Pipette micromanipulator- Model ROE-200 Sutter MP-285 / ROE-200 / MPC-200 A similar alternative can be used
Potassium Chloride Sigma P3911 An identical alternative can be used
Sodium Bicarbonate Sigma S5761 An identical alternative can be used
Sodium Chloride Sigma S5886 An identical alternative can be used
Stimulator- Model Omnical 2010 World precision instruments Omnical 2010 A similar alternative can be used
Triton X 100 Sigma T8787 An identical alternative can be used
Vibratome- Model #3000 Pelco 100-S A similar alternative can be used

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References

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  2. Ben Haim, L., Rowitch, D. H. Functional diversity of astrocytes in neural circuit regulation. Nature Reviews Neuroscience. 18, (1), 31-41 (2017).
  3. Schiweck, J., Eickholt, B. J., Murk, K. Important Shapeshifter: Mechanisms Allowing Astrocytes to Respond to the Changing Nervous System During Development, Injury and Disease. Frontiers in Cellular Neuroscience. 12, 261 (2018).
  4. Chai, H., et al. Neural Circuit-Specialized Astrocytes: Transcriptomic, Proteomic, Morphological, and Functional Evidence. Neuron. 95, (3), 531-549 (2017).
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  6. Naskar, S., Chattarji, S. Stress Elicits Contrasting Effects on the Structure and Number of Astrocytes in the Amygdala versus Hippocampus. eNeuro. 6, (1), (2019).
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  11. Wilhelmsson, U., et al. Redefining the concept of reactive astrocytes as cells that remain within their unique domains upon reaction to injury. Proceedings of the National Academy of Sciences of the United States of America. 103, (46), 17513-17518 (2006).
  12. Williams, M. E., et al. Cadherin-9 regulates synapse-specific differentiation in the developing hippocampus. Neuron. 71, (4), 640-655 (2011).
  13. Ogata, K., Kosaka, T. Structural and quantitative analysis of astrocytes in the mouse hippocampus. Neuroscience. 113, (1), 221-233 (2002).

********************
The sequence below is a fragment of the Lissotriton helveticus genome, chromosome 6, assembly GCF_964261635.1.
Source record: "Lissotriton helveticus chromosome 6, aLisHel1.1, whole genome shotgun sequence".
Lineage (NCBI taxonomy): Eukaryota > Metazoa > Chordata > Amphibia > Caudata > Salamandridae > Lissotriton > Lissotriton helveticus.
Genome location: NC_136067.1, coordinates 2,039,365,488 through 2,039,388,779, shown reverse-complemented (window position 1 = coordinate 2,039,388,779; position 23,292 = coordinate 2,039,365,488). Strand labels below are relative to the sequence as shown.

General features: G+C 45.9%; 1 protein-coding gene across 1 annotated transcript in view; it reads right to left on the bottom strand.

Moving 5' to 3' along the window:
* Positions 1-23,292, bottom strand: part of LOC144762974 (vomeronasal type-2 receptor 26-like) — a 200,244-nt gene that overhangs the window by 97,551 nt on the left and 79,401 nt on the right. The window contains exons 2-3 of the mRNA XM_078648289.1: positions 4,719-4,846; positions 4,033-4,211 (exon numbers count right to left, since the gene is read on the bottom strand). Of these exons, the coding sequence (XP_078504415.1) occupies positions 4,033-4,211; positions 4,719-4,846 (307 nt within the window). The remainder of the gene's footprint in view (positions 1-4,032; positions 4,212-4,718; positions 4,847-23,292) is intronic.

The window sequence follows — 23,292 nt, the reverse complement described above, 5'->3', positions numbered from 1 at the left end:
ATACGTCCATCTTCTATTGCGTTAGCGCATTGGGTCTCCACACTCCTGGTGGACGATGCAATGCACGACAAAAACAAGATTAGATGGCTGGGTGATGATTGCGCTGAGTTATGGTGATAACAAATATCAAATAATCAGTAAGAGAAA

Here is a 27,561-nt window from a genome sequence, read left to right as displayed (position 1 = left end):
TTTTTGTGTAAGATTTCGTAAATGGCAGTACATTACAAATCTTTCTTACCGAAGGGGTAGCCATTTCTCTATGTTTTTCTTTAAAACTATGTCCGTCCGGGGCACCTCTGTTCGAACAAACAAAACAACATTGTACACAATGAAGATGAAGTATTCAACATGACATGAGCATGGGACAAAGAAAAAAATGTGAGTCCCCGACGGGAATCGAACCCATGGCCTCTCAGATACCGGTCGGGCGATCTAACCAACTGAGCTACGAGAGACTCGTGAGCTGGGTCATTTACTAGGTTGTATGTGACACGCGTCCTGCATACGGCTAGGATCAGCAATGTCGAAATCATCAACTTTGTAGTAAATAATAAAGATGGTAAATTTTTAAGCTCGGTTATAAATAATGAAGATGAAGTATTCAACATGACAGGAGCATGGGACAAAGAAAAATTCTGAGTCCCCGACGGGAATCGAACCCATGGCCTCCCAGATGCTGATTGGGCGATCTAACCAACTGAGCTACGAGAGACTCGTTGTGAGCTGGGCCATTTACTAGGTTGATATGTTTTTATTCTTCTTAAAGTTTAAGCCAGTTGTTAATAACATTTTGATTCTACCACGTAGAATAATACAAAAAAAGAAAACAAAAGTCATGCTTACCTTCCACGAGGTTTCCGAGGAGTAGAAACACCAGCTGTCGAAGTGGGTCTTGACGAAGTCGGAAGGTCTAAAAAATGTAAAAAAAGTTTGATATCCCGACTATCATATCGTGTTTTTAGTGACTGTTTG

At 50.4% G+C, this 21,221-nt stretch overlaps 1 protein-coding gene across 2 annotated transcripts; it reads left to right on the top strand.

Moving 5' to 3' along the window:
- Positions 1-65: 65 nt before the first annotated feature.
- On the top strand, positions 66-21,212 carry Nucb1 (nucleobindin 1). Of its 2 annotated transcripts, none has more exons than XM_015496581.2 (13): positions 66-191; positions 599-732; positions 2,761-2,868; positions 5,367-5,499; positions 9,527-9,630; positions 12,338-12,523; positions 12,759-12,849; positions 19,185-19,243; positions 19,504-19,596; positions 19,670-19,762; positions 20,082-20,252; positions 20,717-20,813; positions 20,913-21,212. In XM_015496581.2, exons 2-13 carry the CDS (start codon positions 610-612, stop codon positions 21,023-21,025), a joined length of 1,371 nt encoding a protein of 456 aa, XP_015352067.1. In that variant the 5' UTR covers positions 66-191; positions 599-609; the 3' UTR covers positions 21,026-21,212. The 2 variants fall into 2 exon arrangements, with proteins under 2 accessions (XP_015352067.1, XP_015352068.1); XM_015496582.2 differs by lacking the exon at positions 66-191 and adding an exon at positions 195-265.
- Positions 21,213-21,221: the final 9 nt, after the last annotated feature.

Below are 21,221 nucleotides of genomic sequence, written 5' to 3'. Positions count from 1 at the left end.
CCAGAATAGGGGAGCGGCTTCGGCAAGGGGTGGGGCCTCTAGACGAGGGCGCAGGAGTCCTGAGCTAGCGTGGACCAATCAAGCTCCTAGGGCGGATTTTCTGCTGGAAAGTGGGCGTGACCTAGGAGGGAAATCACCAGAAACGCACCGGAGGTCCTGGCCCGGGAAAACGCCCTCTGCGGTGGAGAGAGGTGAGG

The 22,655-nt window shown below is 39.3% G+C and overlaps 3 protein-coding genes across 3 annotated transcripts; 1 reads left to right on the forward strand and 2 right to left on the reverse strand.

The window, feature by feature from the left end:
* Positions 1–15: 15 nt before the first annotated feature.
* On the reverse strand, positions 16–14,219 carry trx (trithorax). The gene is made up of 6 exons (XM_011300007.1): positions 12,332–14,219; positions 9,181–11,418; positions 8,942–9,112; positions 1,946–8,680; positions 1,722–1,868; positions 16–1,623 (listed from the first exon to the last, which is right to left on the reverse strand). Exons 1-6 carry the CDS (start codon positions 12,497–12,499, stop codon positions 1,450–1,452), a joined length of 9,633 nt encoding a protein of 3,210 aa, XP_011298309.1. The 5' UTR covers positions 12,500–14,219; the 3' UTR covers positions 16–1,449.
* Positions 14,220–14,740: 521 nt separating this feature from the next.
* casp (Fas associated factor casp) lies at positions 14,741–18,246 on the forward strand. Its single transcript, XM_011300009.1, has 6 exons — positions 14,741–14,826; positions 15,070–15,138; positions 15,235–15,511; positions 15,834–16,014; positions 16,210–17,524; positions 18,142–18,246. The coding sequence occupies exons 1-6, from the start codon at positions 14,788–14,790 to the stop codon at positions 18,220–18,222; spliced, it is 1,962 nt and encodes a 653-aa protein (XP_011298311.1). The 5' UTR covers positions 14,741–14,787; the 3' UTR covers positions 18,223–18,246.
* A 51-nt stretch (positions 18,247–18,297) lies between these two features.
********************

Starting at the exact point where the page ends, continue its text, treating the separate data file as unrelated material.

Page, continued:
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  15. Hubbard, J. A., Hsu, M. S., Seldin, M. M., Binder, D. K. Expression of the Astrocyte Water Channel Aquaporin-4 in the Mouse Brain. ASN Neuro. 7, (5), (2015).
  16. Benediktsson, A. M., et al. Ballistic labeling and dynamic imaging of astrocytes in organotypic hippocampal slice cultures. Journal of Neuroscience Methods. 141, (1), 41-53 (2005).
  17. Fouquet, C., et al. Improving axial resolution in confocal microscopy with new high refractive index mounting media. PLoS ONE. 10, (3), 0121096 (2015).
  18. Luna, G., et al. Astrocyte structural reactivity and plasticity in models of retinal detachment. Experimental Eye Research. 150, 4-21 (2016).
  19. Octeau, J. C., et al. An Optical Neuron-Astrocyte Proximity Assay at Synaptic Distance Scales. Neuron. 98, (1), 49-66 (2018).
  20. Sosunov, A. A., et al. Phenotypic heterogeneity and plasticity of isocortical and hippocampal astrocytes in the human brain. Journal of Neuroscience. 34, (6), 2285-2298 (2014).
  21. Park, Y. M., et al. Astrocyte Specificity and Coverage of hGFAP-CreERT2 [Tg(GFAP-Cre/ERT2)13Kdmc] Mouse Line in Various Brain Regions. Experimental Neurobiology. 27, (6), 508-525 (2018).
  22. Koeppen, J., et al. Functional Consequences of Synapse Remodeling Following Astrocyte-Specific Regulation of Ephrin-B1 in the Adult Hippocampus. Journal of Neuroscience. 38, (25), 5710-5726 (2018).
  23. Jefferis, G. S., Livet, J. Sparse and combinatorial neuron labelling. Current Opinion in Neurobiology. 22, (1), 101-110 (2012).
  24. Lanjakornsiripan, D., et al. Layer-specific morphological and molecular differences in neocortical astrocytes and their dependence on neuronal layers. Nature Communications. 9, (1), 1623 (2018).